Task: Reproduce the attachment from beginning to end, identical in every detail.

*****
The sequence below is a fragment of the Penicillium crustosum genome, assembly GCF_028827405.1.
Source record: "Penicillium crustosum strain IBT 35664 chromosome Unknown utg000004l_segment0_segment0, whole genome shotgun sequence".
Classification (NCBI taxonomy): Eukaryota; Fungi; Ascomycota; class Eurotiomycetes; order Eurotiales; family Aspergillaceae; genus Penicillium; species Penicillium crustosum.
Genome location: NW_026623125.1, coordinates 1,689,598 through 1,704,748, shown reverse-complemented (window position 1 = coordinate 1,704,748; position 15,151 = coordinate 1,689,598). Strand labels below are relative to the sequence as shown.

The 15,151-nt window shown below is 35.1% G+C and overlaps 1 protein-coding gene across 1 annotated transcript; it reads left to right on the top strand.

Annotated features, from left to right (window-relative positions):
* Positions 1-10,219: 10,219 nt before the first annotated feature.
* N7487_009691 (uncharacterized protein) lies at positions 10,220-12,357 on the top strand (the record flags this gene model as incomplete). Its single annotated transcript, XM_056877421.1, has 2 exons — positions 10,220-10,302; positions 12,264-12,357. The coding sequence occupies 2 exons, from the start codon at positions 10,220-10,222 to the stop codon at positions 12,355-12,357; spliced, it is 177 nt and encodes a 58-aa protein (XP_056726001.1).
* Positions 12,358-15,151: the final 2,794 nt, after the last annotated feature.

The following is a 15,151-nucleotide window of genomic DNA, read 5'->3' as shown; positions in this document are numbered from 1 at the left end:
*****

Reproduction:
The sequence below is a fragment of the Penicillium crustosum genome, assembly GCF_028827405.1.
Source record: "Penicillium crustosum strain IBT 35664 chromosome Unknown utg000004l_segment0_segment0, whole genome shotgun sequence".
Classification (NCBI taxonomy): Eukaryota; Fungi; Ascomycota; class Eurotiomycetes; order Eurotiales; family Aspergillaceae; genus Penicillium; species Penicillium crustosum.
Genome location: NW_026623125.1, coordinates 1,689,598 through 1,704,748, shown reverse-complemented (window position 1 = coordinate 1,704,748; position 15,151 = coordinate 1,689,598). Strand labels below are relative to the sequence as shown.

The 15,151-nt window shown below is 35.1% G+C and overlaps 1 protein-coding gene across 1 annotated transcript; it reads left to right on the top strand.

Annotated features, from left to right (window-relative positions):
* Positions 1-10,219: 10,219 nt before the first annotated feature.
* N7487_009691 (uncharacterized protein) lies at positions 10,220-12,357 on the top strand (the record flags this gene model as incomplete). Its single annotated transcript, XM_056877421.1, has 2 exons — positions 10,220-10,302; positions 12,264-12,357. The coding sequence occupies 2 exons, from the start codon at positions 10,220-10,222 to the stop codon at positions 12,355-12,357; spliced, it is 177 nt and encodes a 58-aa protein (XP_056726001.1).
* Positions 12,358-15,151: the final 2,794 nt, after the last annotated feature.

The following is a 15,151-nucleotide window of genomic DNA, read 5'->3' as shown; positions in this document are numbered from 1 at the left end: